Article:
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Lecture

ANTA02.Lec08Mar2.MS.docx

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Department
Anthropology
Course
ANTA02H3
Professor
Maggie Cummings
Semester
Winter

Description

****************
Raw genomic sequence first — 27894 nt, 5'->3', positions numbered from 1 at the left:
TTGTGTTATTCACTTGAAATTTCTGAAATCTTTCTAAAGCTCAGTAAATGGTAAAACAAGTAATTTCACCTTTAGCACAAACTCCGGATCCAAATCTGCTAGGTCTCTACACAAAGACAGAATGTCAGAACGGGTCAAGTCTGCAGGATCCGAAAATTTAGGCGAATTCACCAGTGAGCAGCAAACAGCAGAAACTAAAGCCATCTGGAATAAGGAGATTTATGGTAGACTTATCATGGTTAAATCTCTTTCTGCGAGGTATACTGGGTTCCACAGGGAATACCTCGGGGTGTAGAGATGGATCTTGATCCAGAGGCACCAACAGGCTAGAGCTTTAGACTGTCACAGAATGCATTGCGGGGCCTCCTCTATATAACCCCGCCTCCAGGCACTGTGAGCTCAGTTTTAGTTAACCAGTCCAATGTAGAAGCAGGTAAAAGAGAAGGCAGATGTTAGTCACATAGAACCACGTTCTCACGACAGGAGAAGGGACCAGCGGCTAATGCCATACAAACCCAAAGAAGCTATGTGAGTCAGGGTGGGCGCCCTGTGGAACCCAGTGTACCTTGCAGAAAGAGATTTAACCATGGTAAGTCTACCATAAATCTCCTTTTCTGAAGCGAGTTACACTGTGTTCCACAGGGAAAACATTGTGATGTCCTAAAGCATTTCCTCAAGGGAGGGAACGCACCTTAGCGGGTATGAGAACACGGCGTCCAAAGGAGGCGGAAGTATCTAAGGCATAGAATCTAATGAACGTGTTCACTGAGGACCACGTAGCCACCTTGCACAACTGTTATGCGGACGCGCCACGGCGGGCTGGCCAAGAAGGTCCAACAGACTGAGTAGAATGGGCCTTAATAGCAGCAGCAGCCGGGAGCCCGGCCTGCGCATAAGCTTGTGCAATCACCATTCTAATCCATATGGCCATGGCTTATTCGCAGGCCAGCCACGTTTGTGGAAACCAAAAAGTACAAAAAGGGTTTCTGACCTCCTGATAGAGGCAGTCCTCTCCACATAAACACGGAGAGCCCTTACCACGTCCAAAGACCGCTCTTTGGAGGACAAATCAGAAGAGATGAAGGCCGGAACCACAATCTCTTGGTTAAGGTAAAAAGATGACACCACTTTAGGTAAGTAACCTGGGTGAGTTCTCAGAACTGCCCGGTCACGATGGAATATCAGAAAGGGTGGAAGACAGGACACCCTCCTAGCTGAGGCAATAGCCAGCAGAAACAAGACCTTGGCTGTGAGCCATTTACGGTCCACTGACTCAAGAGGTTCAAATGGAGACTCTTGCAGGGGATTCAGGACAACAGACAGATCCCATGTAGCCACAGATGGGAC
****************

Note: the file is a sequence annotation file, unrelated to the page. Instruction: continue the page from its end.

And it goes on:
ANTA02-Lec01 Lecture # 8 - March 2, 2010 PDF -Week 8 Movie rd 3 section of Course - PROGRESS OF POWER - Notions of “primitive” cultures or peoples or practices vs. modern cultures/ peoples/ practises - Question these categories - Race and racism - Cultural and institutional power and individuality/ agency In Search of Respect  Looking at a subculture in our own culture  Will have to write an analytical essay (due at the end of march) FINAL EXAM - will not be cumulative (explicitly) - Will be based on the stuff from after the midterm - But will have to remember the things from before the midterm (i.e. what is culture, fieldwork, ethnocentrism, etc) ------------------------------------------------------------------------------------------------------------------------------------------  “Primitive” - “Modern” o Used consciously and question their ‘cultural baggage’ and what they actually are used for o Are they justified? They are not objective labels o Question the labelling because it is not objective - it is value laden and a judgement  Judgment from your own perspective (i.e. our dominant culture) Ethnocentric  Modern vs. Contemporary o Modern = “now”; the present day  Prof. Wants to distinguish between modern and contemporary  Modern = certain type of culture or society; certain group of characteristics and ways of organizing  seen as the opposite of tradition; although the two often co-exist (VSI Chapter 3)  Contemporary - the present day; if you want to talk about ‘today’ or the present  Means: at the same time as (i.e. now)  Modern has a cultural baggage so you want to use it in the right context TIME AND TRADITION VS. MODERN - Time is a social construct o Time = money (dominant metaphor) o Relationship between language and time - we have tenses (past, present, future)  This means that we see our world as being organized in terms of linear time (Sapir-Whorf Hypothesis)  time links together  Hopi don’t see time like this because they don’t have tenses  We make sense of the world: the past is behind us; use it to learn from; the future is ahead of us with the promise of something better o Sense of time for us is TELEOLOGICAL - we think we are moving through time towards a goal o Time is moving through space towards a goal; then movement of time is also seen as PROGRESS or DEVELOPMENT (everything is getting better as we move through time)  We see it as inherently good and making us better and allowing us to progress  This implies that things behind us are less progressed and less developed and worse or backwards  i.e. technology is always getting better and giving us faster, better, efficient ways of doing things  literacy - being literate is tied to the idea of progress and development through time (as people progress, they become more literate and smarter)  rationality - as we move through time we become more rational and intelligent  our lives will become even better in the future because of science and intelligence th - Pre-19 century, linear time was the product of religion (linear time was religion time) o Time started with creation, moved forward, and time will end in these religious times (an apocalypse) o Then a new time will begin in religious time o The general understanding was that the world and time as we knew it was 4000 years old; there was the beginning of time o Ancient times, Medieval times, modern time (progression of time)  This all made sense according to the religious conception o Mid-19 century  Darwin postulated that the would was 4.5 billion years old; there wasn’t a beginning of time  Life had evolved and we couldn’t put our finger on the beginning date  Maybe it was the big bang but we were not sure  There was a chunk of linear time that was unsure (the bottom of time fell out)  Now we had all this other pre-history time that we didn’t know much about  Pre-history implies non-literacy; because it was not written down and could not be read  When Europeans encountered people without written texts (but had oral history) they dubbed them as being “pre-literate”  said they were primitive because they come from a time before reading  Because they were pre-literate, they were seen as being less evolved  they have stayed pre-history (were less evolved at least culturally)  Europeans thought that these people were like our ancestors or “living fossils”  They thought these people were not the same as those of us in the ‘modern’ world  They thought we could look at these people and understand the past because these primitive people are stuck in the past and tell us about our ancestors that have died - We see that people talked about these primitive people as though they are not contemporaries o We think they have been living in the same was as they had in the past; they are stuck in the past o There was a division of: we are modern vs. these people who are stuck in the past o By labelling these people as primitive, we denied them access to the present/ modern world and see them as different o In fact, they do move through time like everyone else, but we believed that they were stuck in the past and we could understand the past o We have these moral fixations about how these people needed to be introduced to progress and development to move them into modern time (i.e. look like Europeans)  They were there to teach the Europeans about the past
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